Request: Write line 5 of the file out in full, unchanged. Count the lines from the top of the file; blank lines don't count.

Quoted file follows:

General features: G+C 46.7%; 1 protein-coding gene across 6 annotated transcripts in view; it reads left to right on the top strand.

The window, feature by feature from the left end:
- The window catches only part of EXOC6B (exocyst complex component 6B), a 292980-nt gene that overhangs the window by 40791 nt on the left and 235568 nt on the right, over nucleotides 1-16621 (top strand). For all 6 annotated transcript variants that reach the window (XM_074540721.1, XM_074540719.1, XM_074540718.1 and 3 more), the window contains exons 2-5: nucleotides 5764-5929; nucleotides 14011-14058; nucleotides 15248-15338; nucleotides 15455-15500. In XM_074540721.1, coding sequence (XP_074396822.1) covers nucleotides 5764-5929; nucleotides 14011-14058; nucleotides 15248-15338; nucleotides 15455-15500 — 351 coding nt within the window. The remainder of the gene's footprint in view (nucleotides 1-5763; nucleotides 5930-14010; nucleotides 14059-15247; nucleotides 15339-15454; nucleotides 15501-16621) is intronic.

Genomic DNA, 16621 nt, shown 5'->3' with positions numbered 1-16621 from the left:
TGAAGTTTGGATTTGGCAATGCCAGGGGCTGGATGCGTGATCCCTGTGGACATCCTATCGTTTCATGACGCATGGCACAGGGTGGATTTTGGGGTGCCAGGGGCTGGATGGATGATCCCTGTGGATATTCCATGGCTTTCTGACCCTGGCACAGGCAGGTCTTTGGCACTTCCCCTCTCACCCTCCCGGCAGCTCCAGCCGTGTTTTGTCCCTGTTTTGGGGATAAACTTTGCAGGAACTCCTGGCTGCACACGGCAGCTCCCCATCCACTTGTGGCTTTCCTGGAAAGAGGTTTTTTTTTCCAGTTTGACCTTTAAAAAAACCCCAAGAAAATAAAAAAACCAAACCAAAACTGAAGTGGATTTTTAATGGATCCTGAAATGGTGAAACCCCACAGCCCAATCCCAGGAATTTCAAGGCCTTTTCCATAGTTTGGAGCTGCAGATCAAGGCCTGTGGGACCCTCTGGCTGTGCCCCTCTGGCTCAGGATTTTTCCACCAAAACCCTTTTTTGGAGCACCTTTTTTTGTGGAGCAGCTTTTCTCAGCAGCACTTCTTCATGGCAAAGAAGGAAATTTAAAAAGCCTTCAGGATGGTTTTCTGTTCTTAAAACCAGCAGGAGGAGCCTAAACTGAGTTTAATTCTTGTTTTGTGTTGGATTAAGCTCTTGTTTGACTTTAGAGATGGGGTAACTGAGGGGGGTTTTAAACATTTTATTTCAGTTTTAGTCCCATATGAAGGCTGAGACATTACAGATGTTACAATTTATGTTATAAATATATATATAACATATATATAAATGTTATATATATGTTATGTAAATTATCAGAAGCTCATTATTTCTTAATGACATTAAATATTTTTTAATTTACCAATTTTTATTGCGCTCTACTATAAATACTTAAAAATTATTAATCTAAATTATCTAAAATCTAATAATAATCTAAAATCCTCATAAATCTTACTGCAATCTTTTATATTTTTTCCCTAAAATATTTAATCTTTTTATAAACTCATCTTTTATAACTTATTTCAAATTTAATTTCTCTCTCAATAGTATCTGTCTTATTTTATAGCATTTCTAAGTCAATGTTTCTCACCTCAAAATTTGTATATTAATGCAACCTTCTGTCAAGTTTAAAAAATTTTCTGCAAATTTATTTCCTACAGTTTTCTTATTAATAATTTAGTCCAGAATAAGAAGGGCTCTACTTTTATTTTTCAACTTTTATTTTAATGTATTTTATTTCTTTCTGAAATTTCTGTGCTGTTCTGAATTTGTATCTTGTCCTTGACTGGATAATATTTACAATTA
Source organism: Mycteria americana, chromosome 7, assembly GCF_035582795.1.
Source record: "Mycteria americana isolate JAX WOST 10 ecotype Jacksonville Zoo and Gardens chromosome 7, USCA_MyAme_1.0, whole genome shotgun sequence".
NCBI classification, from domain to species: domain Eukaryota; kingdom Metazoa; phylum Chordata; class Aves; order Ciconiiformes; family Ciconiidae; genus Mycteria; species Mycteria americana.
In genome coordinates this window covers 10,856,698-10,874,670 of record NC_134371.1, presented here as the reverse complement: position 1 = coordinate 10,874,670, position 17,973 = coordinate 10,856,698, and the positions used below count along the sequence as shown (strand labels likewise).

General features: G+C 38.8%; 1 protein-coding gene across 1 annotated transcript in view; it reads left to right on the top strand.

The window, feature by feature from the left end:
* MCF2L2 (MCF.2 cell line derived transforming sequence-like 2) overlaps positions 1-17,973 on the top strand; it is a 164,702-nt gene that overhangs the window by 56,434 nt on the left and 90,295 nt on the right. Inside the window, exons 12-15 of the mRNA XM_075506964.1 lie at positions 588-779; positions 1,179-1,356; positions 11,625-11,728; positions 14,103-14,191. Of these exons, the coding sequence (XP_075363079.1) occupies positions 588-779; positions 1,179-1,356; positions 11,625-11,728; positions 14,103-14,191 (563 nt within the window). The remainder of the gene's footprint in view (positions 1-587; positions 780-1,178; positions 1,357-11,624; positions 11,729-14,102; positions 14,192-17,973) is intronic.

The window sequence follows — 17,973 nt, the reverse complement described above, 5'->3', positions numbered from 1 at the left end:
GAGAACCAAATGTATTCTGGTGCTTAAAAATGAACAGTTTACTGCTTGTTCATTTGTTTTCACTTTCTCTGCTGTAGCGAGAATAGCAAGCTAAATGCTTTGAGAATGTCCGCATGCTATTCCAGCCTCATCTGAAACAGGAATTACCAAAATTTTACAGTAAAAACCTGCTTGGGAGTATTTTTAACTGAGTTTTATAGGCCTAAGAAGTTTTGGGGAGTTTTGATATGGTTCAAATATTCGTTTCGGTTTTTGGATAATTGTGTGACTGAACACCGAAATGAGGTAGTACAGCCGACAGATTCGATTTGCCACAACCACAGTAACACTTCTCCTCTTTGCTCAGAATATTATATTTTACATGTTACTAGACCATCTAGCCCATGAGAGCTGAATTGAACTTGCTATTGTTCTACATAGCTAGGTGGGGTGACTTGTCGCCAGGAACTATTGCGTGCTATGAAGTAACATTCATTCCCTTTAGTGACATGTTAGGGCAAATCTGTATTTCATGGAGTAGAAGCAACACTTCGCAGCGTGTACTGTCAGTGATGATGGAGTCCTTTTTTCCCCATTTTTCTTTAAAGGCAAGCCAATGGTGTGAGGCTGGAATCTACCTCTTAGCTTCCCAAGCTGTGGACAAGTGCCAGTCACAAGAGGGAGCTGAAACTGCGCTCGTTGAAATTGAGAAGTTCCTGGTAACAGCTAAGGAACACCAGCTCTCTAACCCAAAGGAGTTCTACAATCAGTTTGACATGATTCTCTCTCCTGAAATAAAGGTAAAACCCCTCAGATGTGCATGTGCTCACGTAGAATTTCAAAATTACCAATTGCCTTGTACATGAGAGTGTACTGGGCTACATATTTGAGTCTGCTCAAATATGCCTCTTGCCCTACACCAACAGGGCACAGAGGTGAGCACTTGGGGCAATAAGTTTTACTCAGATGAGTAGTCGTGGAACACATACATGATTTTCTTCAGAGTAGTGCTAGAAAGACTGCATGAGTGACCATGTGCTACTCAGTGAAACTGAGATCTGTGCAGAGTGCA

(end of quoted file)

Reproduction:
TGAAGTTTGGATTTGGCAATGCCAGGGGCTGGATGCGTGATCCCTGTGGACATCCTATCGTTTCATGACGCATGGCACAGGGTGGATTTTGGGGTGCCAGGGGCTGGATGGATGATCCCTGTGGATATTCCATGGCTTTCTGACCCTGGCACAGGCAGGTCTTTGGCACTTCCCCTCTCACCCTCCCGGCAGCTCCAGCCGTGTTTTGTCCCTGTTTTGGGGATAAACTTTGCAGGAACTCCTGGCTGCACACGGCAGCTCCCCATCCACTTGTGGCTTTCCTGGAAAGAGGTTTTTTTTTCCAGTTTGACCTTTAAAAAAACCCCAAGAAAATAAAAAAACCAAACCAAAACTGAAGTGGATTTTTAATGGATCCTGAAATGGTGAAACCCCACAGCCCAATCCCAGGAATTTCAAGGCCTTTTCCATAGTTTGGAGCTGCAGATCAAGGCCTGTGGGACCCTCTGGCTGTGCCCCTCTGGCTCAGGATTTTTCCACCAAAACCCTTTTTTGGAGCACCTTTTTTTGTGGAGCAGCTTTTCTCAGCAGCACTTCTTCATGGCAAAGAAGGAAATTTAAAAAGCCTTCAGGATGGTTTTCTGTTCTTAAAACCAGCAGGAGGAGCCTAAACTGAGTTTAATTCTTGTTTTGTGTTGGATTAAGCTCTTGTTTGACTTTAGAGATGGGGTAACTGAGGGGGGTTTTAAACATTTTATTTCAGTTTTAGTCCCATATGAAGGCTGAGACATTACAGATGTTACAATTTATGTTATAAATATATATATAACATATATATAAATGTTATATATATGTTATGTAAATTATCAGAAGCTCATTATTTCTTAATGACATTAAATATTTTTTAATTTACCAATTTTTATTGCGCTCTACTATAAATACTTAAAAATTATTAATCTAAATTATCTAAAATCTAATAATAATCTAAAATCCTCATAAATCTTACTGCAATCTTTTATATTTTTTCCCTAAAATATTTAATCTTTTTATAAACTCATCTTTTATAACTTATTTCAAATTTAATTTCTCTCTCAATAGTATCTGTCTTATTTTATAGCATTTCTAAGTCAATGTTTCTCACCTCAAAATTTGTATATTAATGCAACCTTCTGTCAAGTTTAAAAAATTTTCTGCAAATTTATTTCCTACAGTTTTCTTATTAATAATTTAGTCCAGAATAAGAAGGGCTCTACTTTTATTTTTCAACTTTTATTTTAATGTATTTTATTTCTTTCTGAAATTTCTGTGCTGTTCTGAATTTGTATCTTGTCCTTGACTGGATAATATTTACAATTA